Hail, Mary, beloved Daughter of the eternal Father!
Hail, Mary, admirable Mother of the Son!
Hail, Mary, faithful Spouse of the Holy Ghost!
Hail, Mary, my loving and dear Mother, my powerful sovereign!
Hail, my joy, my glory, my heart and my soul!
Thou art all mine by mercy, and I am all thine. But I am not yet sufficiently thine. I now give myself wholly to thee without keeping anything back for myself or others. If thou seest in me anything which does not belong to thee, I beseech thee to take it and to make thyself the absolute mother of all that is mine. Destroy in me all that may be displeasing to God; root it up and bring it to nought; place and cultivate in me everything that is pleasing to thee. Amen.
--by Saint Louis Marie DeMontfort
In between running after Vincent and pulling one of my cats off the wall (no, you didn't misread that, and yes, I had to pull her off my wall) I found National Geographic's Jesus of Nazareth on TV. Interested to see where they were going with this, I kept it on as background noise only to be drawn in repeatedly by the extremely poor historical context given by supposed experts.
Just a few of the ridiculous statements given that prove these folks had no idea what they were talking about:
1. Jesus "had probably never been to the temple" which is why He "reacted so violently" towards the moneychangers.
Never been to the Temple? Are you KIDDING me?! The NT places Him there at least 3 separate times (not including the time He was "found" as a youngster). And as for His "violent reaction" might I point my dear readers to this historically accurate and Biblically sound explanation.
2. There was no Cenacle - Jesus held His Last Supper on the roof of a random building because room was probably too sparse for a group of people so large (meaning Jesus, His 12, and the various female disciples that followed Him).
Something that a lot of folks tend to miss about Jews back then is that they were just as fragmented as Christians are today. You had the upper-class Jews, the religious zealots, the Essenes, and the Jews by blood only. You had folks following John the Baptist, Jesus and probably a smattering of other folks, too. When you realize this, you then realize why that phrase from Holy Thursday becomes key to figuring out exactly where Jesus held His Last Supper.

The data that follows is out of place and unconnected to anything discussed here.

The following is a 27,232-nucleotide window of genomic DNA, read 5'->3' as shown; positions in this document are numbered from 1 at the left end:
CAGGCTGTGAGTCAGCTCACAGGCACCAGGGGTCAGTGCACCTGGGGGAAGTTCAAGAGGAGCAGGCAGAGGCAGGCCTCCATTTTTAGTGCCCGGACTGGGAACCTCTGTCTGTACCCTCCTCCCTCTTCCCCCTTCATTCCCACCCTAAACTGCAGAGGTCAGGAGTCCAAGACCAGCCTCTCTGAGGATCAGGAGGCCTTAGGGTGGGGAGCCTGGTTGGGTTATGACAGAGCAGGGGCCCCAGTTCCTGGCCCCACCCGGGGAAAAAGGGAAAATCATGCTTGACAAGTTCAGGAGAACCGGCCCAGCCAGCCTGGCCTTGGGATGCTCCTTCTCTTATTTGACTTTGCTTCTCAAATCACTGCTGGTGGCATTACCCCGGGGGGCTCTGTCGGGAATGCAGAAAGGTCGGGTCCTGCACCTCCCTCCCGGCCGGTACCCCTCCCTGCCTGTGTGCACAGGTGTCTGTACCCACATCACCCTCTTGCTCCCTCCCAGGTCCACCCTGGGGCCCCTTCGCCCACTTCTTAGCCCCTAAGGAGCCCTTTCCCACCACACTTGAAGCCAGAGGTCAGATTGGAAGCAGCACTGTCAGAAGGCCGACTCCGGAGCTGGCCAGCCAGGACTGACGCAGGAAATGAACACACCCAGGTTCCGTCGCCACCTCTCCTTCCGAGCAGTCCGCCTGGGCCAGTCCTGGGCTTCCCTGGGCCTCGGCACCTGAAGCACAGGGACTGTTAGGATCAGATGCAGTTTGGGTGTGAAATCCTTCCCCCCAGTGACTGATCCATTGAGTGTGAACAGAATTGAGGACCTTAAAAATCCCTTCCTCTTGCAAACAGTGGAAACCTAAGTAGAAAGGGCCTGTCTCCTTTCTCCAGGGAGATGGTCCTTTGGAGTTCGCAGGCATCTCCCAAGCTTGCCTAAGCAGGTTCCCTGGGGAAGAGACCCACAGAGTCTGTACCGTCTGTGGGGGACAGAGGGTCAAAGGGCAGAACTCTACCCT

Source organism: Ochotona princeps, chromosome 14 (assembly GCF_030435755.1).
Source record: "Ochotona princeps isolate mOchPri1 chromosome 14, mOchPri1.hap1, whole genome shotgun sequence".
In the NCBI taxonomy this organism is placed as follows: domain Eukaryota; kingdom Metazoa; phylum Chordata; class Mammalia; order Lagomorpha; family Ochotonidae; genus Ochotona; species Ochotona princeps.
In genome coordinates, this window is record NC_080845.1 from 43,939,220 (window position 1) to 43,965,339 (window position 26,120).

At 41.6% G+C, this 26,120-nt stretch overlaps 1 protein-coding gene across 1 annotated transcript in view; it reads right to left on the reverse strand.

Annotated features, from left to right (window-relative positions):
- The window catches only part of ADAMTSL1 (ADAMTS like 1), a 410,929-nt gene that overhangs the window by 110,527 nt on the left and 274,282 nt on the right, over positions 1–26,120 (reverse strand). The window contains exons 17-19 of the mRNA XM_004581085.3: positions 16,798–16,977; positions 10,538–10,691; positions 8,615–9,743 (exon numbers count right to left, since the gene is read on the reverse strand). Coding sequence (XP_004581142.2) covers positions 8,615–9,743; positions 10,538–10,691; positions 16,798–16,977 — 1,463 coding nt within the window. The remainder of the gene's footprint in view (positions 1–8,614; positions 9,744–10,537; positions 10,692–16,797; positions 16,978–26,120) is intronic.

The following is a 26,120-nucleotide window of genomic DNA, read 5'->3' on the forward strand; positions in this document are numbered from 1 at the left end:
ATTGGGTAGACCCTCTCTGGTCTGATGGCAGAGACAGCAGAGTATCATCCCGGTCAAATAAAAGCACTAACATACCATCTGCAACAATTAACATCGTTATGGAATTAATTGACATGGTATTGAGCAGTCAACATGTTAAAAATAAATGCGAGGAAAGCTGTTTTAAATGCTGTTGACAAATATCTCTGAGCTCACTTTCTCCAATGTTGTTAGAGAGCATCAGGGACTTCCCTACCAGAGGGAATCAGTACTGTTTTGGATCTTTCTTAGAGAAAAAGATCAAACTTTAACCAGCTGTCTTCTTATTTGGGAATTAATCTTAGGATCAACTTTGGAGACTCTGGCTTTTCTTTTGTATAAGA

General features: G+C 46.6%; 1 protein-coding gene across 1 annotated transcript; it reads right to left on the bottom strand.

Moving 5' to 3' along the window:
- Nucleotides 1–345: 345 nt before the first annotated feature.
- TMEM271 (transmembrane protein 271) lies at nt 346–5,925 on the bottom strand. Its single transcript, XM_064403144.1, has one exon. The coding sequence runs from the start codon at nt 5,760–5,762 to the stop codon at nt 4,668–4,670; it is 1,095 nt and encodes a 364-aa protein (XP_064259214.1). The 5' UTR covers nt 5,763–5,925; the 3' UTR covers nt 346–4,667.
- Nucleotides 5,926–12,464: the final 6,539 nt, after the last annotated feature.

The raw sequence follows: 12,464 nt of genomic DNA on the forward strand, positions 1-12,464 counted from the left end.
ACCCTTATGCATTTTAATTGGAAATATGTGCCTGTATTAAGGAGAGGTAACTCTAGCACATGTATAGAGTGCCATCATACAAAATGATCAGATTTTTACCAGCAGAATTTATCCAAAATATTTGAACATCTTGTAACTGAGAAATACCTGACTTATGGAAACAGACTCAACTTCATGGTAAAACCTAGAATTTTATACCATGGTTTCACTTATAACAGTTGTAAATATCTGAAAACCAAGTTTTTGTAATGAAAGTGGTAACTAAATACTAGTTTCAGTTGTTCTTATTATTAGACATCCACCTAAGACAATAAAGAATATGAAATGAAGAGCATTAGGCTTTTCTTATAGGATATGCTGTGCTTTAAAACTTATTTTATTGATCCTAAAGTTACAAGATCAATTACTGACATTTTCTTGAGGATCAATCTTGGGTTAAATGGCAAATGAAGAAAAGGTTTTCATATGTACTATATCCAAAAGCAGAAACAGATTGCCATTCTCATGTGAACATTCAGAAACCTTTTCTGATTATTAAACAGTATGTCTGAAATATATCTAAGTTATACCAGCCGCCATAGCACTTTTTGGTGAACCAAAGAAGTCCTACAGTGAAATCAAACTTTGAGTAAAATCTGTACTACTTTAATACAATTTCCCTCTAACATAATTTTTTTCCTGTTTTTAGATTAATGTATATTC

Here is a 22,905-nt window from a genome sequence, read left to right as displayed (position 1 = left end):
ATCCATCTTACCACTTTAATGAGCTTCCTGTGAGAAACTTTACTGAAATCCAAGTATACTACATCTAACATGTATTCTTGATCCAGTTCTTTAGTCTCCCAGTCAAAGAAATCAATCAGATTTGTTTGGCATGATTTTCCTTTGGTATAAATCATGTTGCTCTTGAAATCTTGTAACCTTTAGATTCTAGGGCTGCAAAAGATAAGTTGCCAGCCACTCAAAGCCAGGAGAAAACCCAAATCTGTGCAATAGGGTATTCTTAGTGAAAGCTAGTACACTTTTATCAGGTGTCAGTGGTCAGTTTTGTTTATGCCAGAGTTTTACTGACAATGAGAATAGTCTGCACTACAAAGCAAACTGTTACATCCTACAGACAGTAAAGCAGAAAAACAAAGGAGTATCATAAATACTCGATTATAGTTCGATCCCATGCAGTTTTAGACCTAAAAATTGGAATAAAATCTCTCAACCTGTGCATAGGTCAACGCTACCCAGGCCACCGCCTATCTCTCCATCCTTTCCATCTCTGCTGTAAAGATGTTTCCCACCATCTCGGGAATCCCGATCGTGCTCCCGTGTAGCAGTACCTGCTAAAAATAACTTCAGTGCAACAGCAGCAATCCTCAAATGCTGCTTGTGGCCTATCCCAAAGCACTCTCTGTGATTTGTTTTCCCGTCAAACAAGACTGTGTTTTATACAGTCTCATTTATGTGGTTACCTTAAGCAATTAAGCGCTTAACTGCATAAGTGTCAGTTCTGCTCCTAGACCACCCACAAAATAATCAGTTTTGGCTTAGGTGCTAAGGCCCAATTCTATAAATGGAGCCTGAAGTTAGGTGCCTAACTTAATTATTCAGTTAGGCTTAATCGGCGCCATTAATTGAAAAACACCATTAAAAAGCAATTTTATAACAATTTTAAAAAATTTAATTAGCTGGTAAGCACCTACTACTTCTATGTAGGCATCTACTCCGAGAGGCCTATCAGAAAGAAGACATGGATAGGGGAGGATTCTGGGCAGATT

When the Apostles are freaking out over where to hold the Passover meal, Jesus simply says "Go into the city, and a man will meet you carrying a pitcher of water; follow him; and wherever he enters" we'll have our meal.
This doesn't seem like a big deal to most people. Maybe some might think "Hey Jesus... Jerusalem is packed - how in the world do you want us to spot a particular dude carrying around a pitcher of water? Are you seriously attempting to have us try to find a needle in the haystack?
Think for a quick second, though.
"A MAN will meet you carrying a PITCHER OF WATER."
Back in those times, men didn't do that sorta stuff. Drawing water from the well was a strictly female thing to do. So this wasn't a needle in the haystack goose chase. Instead, Jesus was specifically telling them EXACTLY where to go in order to find a man carrying around a pitcher of water. Only ONE place in Jerusalem would fit the bill, and that'd be (drumroll please...) the Essene quarter. Since Essenes lived a very basic (and typically celibate) lifestyle, the men were forced to take on traditionally feminine duties as the two sexes lived separate from one another. Thus, the only place in Jerusalem you'd be able to find a guy carrying water would be the Essene district.
The Essenes weren't exactly the most loved bunch of Jews. They were highly pious and did not much appreciate what they saw as a degradation of the Temple by secularism and government pressures. However, they waited with great longing for the Messiah, and were huge followers of John the Baptist. As such, they welcomed Jesus kindly and would have given Him anything requested. Thus, the Cenacle is still highly plausible and again takes care of women being present at the Last Supper.
I have no doubt that women helped with the preparation of the meal. After all, Our Lady was close by when Jesus began His Passion, so it's likely she was staying with relatives (who were very likely Essene themselves). That doesn't mean she was present for the Last Supper. It also doesn't mean that Mary Magdalene was, either (which is the point they were trying to make).